Now that I am learning to tune into the alc. taste, I can see why folks don't like ripe wines. They have a kind of sameness. The ripeness causes a loss of varietial character as well as the acid structure. Nevertheless I like drinking ripe wine over highly acid wines. I agree with the description of a good wine being in balance where the tastes cannot be separated.

Nevertheless, this don't mean that a low acid wine is inherently bad. I personally like to taste more fruit, less oak, acid, and sweetness. I am not as concerned about tasting alc.
May all beings find happiness and the causes of happiness!!!!
Rod Miller
Ultra geek
 
Posts: 131
Joined: Sat Oct 28, 2006 6:52 pm
Location: El Dorado, CA

Re: Hot Legs?

Postby Thomas » Mon Jan 15, 2007 12:20 pm

Oliver McCrum wrote:
Thomas wrote:Tannin is bitter at the back of the mouth.



I find tannins in different parts of the mouth, not just at the back. Different wines do seem to cause reactions in different parts of the mouth, though.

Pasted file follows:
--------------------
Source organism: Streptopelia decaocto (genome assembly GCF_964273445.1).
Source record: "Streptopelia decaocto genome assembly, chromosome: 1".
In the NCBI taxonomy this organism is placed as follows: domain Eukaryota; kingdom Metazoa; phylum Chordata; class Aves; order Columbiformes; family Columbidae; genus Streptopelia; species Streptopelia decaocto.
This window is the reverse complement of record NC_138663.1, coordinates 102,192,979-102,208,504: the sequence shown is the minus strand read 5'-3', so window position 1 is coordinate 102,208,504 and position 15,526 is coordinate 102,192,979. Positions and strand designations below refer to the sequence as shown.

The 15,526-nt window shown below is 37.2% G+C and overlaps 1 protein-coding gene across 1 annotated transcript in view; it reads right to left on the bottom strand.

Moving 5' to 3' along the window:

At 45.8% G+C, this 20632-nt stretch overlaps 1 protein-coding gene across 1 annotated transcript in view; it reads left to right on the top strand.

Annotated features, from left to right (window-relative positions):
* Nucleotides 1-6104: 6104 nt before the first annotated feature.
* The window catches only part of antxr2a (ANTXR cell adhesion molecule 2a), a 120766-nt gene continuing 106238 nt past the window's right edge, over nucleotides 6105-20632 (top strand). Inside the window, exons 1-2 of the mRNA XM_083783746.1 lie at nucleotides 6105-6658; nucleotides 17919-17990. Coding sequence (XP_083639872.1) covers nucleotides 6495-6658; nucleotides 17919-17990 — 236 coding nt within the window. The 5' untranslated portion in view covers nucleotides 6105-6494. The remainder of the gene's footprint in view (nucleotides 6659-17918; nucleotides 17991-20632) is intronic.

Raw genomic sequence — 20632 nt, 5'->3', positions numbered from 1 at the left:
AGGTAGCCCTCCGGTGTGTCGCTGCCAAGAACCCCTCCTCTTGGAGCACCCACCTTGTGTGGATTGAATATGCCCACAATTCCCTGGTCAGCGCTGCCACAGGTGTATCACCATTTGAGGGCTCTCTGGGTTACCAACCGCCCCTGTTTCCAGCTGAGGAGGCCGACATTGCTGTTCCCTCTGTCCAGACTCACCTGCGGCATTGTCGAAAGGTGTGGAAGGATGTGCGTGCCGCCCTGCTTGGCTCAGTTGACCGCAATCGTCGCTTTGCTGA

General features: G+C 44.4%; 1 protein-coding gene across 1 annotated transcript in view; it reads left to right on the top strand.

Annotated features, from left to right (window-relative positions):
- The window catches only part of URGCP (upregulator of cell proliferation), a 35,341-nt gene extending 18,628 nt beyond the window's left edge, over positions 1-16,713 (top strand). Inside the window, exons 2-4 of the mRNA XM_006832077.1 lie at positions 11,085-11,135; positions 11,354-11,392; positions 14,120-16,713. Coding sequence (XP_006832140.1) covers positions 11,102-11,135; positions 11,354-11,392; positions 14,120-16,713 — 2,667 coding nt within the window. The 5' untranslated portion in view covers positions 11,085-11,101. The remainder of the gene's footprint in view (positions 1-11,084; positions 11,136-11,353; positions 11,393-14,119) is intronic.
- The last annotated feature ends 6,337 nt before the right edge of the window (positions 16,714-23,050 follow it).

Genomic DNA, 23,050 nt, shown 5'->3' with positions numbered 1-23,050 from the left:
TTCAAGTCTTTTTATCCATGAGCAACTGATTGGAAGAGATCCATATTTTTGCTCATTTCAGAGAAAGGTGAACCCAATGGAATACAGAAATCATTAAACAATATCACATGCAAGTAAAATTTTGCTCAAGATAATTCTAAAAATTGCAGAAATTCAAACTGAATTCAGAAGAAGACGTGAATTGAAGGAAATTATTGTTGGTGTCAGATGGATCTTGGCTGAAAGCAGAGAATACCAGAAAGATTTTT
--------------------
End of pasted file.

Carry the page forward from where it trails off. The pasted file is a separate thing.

I didn't say anything to the contrary Oliver. I only pointed out that the bitter at the back that Rod mentioned is likely not alcohol but tannin.

Tannin makes an impact all over the mouth and tongue--but it is bitter at the back.
Thomas
Senior Flamethrower
 
Posts: 3574
Joined: Wed Mar 22, 2006 5:23 pm

Re: Ideal amount of alcohol?

Postby Peter May » Mon Jan 15, 2007 1:25 pm

keith prothero wrote:I have asked this question on another Board and have yet to obtain an answer.
How do you know please,what the abv of a particular wine is? You cannot rely on the label,as often it is inaccurate.


Well, in the EU it is almost certain the label is inaccurate, since showing the precise abv is not legal, only the nearest whole or half percentage figure is allowed to be shown. Why, I don't know.
User avatar
Peter May
Pinotage Advocate
 
Posts: 2118
Joined: Mon Mar 20, 2006 12:24 pm
Location: Snorbens, England

Previous

Return to The Wine Forum

Who is online

Users browsing this forum: Google [Bot], Yahoo [Bot] and 15 guests